When you start a new business, you will invariably decide that you need help. Most small business owners start out by hiring outside contractors to do work for them, but at some point you may decide to hire an employee or two. This article discusses the advantages and disadvantages of hiring employees vs. independent contractors.
An employee is a person who works in the service of another person under an express or implied contract of hire, under which the employer has the right to control the details of work performance (Black's Law Dictionary). When you hire an employee, you get the advantage of being able to completely control and direct that person's work during work time, to train the person in the way you want the job done, and to require that person to work only for you. You have few restrictions or limitations on what you can assign to the employee or about your ability to terminate the employee without paying out a contract.
On the other hand, employees come with a boat-load of laws and regulations attached to them. Both the federal government and your state regulate the payment of wages or salaries, overtime, and other work rules. You must also comply with payroll tax requirements, including paying half of the FICA taxes (Social Security and Medicare) for each employee, and collecting the other half from the employee. Other responsibilities include payment of unemployment insurance and worker's compensation insurance.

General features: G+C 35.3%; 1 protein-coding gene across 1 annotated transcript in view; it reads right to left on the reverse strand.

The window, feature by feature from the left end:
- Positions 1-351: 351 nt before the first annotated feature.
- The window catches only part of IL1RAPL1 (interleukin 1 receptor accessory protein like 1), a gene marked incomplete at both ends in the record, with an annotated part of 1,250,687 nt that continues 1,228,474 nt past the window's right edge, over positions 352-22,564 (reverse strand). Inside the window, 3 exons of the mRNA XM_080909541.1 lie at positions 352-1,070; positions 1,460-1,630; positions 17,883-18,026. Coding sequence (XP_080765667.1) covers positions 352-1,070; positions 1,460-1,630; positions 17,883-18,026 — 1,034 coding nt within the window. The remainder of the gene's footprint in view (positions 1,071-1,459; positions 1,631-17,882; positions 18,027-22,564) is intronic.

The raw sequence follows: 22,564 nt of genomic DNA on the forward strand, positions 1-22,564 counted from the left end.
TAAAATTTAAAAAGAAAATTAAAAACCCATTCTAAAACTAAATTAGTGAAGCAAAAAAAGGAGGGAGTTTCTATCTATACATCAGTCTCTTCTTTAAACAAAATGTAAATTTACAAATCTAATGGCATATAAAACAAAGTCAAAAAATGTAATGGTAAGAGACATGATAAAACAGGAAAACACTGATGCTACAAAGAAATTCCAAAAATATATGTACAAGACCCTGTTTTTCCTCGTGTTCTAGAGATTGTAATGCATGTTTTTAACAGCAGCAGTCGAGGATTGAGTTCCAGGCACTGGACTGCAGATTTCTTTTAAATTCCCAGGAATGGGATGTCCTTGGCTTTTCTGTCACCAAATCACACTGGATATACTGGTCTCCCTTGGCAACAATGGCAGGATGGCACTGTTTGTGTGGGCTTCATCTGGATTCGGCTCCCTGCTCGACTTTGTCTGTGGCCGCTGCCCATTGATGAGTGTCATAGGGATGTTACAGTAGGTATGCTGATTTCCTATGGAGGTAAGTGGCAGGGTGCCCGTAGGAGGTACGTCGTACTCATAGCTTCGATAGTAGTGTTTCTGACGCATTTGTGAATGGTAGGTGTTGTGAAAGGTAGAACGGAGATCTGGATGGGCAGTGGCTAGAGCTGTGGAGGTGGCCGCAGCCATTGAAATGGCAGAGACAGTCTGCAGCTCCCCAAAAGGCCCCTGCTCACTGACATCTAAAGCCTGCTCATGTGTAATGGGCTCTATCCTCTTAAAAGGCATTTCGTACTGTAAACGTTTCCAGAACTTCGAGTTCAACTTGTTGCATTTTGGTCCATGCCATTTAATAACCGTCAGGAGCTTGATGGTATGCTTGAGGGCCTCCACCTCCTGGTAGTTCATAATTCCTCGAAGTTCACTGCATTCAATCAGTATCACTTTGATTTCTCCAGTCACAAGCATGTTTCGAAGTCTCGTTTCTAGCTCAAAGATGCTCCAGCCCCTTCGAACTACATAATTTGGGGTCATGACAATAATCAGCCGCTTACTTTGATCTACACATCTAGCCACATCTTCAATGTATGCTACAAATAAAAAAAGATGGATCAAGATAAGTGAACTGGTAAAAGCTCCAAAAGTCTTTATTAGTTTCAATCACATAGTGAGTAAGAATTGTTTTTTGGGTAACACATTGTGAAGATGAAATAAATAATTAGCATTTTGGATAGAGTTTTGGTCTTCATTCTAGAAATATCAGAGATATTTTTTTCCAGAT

Hiring Independent Contractors
The advantages and disadvantages of independent contractors are the opposite of those for employees. You can assign duties to an independent contractor and impose a deadline and work product, but you cannot tell that person how to get the job done. An independent contractor can work for others, can often set his or her hours of work, and often provides his/her own tools.
On the other hand, you have few reporting or tax responsibilities for independent contractors. You must report his/her the amount you have paid each year for that person on a Form 1099-MISC, but you don't have to withhold or pay FICA taxes on these payments. The payroll responsibilities for an independent worker are significantly less than for an employee.
In conclusion, you should consider hiring an employee if:
- The work needs to be done under your supervision
- You want to control the hours of work and the tools and equipment used by the worker
- If this is a long-term need (such as preparing products for shipping), and
- If this work is essential to your business and not a peripheral job. For example, a marketing person is essential, while a cleaning crew may not be.
The decision to hire a worker as an employee or independent contractor is done on a case-by-case basis, but you should be aware that the IRS considers a worker to be an employee unless you can prove otherwise.
For More Information
Read more about the factors the IRS uses to determine if a worker is an employee or independent contractor (the "IRS 20-Factor Test".